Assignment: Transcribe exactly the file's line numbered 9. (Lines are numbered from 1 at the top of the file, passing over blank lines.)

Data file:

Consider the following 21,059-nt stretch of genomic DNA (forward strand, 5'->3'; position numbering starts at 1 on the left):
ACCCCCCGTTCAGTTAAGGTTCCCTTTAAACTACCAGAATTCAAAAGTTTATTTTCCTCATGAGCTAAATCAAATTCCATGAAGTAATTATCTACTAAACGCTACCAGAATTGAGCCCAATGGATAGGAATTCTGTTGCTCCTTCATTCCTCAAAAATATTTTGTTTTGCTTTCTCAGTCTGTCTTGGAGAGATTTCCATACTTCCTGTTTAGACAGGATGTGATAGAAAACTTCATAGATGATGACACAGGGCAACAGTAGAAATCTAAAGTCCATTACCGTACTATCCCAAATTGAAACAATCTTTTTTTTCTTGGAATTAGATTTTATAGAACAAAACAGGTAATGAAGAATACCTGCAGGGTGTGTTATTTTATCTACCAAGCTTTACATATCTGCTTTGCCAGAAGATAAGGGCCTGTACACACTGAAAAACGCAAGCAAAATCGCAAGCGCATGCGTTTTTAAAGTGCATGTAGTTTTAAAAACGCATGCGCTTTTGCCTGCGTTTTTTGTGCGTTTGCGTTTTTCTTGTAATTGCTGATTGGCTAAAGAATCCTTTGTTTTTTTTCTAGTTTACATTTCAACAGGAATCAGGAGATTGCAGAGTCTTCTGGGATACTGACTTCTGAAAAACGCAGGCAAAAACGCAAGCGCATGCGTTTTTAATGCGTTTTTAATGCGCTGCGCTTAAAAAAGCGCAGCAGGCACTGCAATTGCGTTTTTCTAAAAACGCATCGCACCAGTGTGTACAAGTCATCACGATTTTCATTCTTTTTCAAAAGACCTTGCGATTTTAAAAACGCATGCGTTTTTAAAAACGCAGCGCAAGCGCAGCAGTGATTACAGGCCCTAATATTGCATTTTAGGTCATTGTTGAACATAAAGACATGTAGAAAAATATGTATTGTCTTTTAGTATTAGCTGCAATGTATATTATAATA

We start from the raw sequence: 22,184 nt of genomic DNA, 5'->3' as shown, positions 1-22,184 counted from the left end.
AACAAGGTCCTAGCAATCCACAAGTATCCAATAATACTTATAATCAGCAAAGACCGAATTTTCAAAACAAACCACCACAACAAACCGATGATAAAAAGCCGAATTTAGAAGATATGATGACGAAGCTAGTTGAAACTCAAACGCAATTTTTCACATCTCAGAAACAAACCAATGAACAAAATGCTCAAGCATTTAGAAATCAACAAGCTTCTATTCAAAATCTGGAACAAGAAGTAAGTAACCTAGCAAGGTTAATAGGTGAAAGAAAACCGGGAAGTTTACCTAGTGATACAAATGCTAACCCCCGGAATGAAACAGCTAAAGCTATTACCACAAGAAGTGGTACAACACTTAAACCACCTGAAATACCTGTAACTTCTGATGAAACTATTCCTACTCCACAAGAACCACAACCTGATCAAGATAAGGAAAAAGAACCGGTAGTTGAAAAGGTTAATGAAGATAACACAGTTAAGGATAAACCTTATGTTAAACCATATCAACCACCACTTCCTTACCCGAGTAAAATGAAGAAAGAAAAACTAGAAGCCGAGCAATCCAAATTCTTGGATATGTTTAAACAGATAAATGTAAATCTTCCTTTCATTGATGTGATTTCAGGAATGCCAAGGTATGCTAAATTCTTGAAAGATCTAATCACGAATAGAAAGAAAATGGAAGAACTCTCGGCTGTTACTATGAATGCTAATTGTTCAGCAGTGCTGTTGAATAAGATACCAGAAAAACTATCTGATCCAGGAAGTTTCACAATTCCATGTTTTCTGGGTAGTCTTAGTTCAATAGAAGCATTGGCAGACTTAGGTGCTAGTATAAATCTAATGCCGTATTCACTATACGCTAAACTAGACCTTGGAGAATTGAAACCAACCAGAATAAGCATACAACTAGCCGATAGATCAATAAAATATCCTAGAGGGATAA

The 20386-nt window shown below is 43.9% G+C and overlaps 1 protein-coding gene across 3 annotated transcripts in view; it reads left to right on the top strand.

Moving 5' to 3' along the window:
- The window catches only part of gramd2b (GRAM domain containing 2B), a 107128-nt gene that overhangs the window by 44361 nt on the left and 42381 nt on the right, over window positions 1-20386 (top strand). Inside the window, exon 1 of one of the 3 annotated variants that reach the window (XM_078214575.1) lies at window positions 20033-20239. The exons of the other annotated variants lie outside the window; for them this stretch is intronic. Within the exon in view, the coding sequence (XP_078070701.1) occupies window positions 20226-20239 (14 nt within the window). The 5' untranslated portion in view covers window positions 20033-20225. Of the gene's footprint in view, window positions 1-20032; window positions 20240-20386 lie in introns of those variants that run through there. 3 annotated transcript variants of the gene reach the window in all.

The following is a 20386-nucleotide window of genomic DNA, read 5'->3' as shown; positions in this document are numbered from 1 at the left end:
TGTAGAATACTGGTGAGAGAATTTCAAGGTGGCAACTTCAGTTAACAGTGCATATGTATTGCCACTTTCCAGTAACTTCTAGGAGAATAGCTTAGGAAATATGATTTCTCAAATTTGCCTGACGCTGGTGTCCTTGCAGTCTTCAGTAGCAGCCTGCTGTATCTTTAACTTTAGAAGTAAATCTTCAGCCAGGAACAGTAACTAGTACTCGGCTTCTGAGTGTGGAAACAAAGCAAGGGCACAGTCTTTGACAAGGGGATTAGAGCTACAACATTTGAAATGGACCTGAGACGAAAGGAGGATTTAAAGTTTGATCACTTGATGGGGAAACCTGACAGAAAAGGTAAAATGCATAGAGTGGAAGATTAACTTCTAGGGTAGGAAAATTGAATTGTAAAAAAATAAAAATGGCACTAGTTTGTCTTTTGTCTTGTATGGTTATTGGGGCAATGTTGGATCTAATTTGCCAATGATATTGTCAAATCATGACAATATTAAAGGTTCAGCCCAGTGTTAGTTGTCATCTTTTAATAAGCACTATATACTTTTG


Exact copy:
TGTAGAATACTGGTGAGAGAATTTCAAGGTGGCAACTTCAGTTAACAGTGCATATGTATTGCCACTTTCCAGTAACTTCTAGGAGAATAGCTTAGGAAATATGATTTCTCAAATTTGCCTGACGCTGGTGTCCTTGCAGTCTTCAGTAGCAGCCTGCTGTATCTTTAACTTTAGAAGTAAATCTTCAGCCAGGAACAGTAACTAGTACTCGGCTTCTGAGTGTGGAAACAAAGCAAGGGCACAGTCTTTGACAAGGGGATTAGAGCTACAACATTTGAAATGGACCTGAGACGAAAGGAGGATTTAAAGTTTGATCACTTGATGGGGAAACCTGACAGAAAAGGTAAAATGCATAGAGTGGAAGATTAACTTCTAGGGTAGGAAAATTGAATTGTAAAAAAATAAAAATGGCACTAGTTTGTCTTTTGTCTTGTATGGTTATTGGGGCAATGTTGGATCTAATTTGCCAATGATATTGTCAAATCATGACAATATTAAAGGTTCAGCCCAGTGTTAGTTGTCATCTTTTAATAAGCACTATATACTTTTG